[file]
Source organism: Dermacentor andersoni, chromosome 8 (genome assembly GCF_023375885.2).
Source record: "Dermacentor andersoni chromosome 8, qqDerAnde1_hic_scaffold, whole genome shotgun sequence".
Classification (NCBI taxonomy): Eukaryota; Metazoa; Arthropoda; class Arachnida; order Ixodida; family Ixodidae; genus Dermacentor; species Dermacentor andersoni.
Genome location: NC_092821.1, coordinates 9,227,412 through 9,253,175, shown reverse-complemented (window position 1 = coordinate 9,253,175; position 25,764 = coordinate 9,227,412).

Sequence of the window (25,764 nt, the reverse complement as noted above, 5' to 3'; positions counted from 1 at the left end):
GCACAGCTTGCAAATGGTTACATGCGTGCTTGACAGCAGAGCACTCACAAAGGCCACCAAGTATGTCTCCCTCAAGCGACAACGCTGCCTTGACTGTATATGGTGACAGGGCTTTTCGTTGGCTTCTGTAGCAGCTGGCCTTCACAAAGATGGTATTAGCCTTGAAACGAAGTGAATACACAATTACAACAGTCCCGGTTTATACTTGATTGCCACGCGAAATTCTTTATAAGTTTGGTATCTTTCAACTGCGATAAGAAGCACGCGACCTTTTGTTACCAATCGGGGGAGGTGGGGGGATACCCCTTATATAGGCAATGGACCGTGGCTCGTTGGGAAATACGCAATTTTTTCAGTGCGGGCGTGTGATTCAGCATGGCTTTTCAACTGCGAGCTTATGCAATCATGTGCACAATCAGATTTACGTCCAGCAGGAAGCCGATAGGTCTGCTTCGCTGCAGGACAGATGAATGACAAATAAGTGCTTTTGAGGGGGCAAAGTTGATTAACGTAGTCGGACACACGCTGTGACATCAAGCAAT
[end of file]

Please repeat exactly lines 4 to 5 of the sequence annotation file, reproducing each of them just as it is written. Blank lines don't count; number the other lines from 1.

Genome location: NC_092821.1, coordinates 9,227,412 through 9,253,175, shown reverse-complemented (window position 1 = coordinate 9,253,175; position 25,764 = coordinate 9,227,412).

Sequence of the window (25,764 nt, the reverse complement as noted above, 5' to 3'; positions counted from 1 at the left end):